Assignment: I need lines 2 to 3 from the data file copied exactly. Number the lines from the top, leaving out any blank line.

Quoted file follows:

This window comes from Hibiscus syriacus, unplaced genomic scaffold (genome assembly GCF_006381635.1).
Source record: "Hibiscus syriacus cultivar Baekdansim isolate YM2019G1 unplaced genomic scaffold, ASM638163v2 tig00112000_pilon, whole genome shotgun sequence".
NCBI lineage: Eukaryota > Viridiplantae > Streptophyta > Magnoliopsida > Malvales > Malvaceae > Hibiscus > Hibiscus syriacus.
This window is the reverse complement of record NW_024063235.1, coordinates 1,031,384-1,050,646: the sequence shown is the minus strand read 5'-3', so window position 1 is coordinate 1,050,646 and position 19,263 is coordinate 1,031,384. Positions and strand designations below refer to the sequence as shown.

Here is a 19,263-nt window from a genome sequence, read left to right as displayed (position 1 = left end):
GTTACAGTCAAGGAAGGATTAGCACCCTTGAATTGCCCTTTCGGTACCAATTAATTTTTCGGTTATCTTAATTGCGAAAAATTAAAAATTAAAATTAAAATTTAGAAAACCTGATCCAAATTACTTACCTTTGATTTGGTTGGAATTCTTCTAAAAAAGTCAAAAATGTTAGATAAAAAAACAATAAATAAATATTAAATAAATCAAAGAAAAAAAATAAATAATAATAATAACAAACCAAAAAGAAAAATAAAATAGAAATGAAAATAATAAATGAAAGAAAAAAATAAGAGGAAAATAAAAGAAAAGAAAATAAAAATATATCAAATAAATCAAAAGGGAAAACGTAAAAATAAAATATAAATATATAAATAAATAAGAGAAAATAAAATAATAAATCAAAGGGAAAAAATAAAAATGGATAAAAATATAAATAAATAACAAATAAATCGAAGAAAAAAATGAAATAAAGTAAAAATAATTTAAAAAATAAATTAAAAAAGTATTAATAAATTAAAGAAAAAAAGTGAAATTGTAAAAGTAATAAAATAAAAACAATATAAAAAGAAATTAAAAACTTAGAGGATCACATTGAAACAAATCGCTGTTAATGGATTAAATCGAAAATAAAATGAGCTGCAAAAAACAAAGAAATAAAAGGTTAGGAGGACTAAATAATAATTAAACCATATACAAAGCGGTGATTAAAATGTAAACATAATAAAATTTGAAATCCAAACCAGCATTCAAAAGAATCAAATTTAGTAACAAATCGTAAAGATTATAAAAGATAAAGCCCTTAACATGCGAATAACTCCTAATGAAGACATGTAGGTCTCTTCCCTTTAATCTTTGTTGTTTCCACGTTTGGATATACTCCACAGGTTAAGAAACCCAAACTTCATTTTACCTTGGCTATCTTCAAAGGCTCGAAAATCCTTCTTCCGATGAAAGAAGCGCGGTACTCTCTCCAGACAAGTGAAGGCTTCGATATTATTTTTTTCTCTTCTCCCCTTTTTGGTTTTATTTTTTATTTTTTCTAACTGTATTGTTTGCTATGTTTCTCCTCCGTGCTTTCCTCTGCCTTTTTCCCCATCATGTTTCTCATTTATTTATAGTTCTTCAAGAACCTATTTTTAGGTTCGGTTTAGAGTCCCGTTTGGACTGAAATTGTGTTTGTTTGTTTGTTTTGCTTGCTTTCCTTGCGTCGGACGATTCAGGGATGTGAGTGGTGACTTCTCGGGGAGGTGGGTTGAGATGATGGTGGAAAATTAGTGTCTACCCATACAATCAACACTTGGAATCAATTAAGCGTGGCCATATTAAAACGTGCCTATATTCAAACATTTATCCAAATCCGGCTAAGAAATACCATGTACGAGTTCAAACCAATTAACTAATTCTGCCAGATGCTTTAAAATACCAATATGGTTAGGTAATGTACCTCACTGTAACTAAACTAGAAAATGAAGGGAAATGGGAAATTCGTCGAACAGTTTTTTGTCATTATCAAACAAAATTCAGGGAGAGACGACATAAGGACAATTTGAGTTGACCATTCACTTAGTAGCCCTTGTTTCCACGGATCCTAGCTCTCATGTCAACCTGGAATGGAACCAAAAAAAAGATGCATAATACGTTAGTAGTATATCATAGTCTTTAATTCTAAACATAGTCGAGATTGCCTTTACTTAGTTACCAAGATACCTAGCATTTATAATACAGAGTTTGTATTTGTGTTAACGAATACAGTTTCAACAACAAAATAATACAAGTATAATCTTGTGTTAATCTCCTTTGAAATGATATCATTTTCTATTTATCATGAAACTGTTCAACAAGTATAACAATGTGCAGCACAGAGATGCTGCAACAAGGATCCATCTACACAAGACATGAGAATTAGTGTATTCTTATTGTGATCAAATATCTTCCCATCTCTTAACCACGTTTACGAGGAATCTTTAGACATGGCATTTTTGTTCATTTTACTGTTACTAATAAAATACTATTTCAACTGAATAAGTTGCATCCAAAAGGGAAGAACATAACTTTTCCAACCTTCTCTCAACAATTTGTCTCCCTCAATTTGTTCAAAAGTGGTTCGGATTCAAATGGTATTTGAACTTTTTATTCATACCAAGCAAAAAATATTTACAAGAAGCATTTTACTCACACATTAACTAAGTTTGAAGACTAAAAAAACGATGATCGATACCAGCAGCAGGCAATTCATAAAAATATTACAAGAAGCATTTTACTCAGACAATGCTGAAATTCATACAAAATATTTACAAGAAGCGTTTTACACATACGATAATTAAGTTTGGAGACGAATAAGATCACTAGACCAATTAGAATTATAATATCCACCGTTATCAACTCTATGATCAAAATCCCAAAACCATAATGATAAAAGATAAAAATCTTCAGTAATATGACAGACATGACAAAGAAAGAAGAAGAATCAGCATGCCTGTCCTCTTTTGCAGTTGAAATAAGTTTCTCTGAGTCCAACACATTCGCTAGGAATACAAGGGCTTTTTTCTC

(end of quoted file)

Source record: "Hibiscus syriacus cultivar Baekdansim isolate YM2019G1 unplaced genomic scaffold, ASM638163v2 tig00112000_pilon, whole genome shotgun sequence".
NCBI lineage: Eukaryota > Viridiplantae > Streptophyta > Magnoliopsida > Malvales > Malvaceae > Hibiscus > Hibiscus syriacus.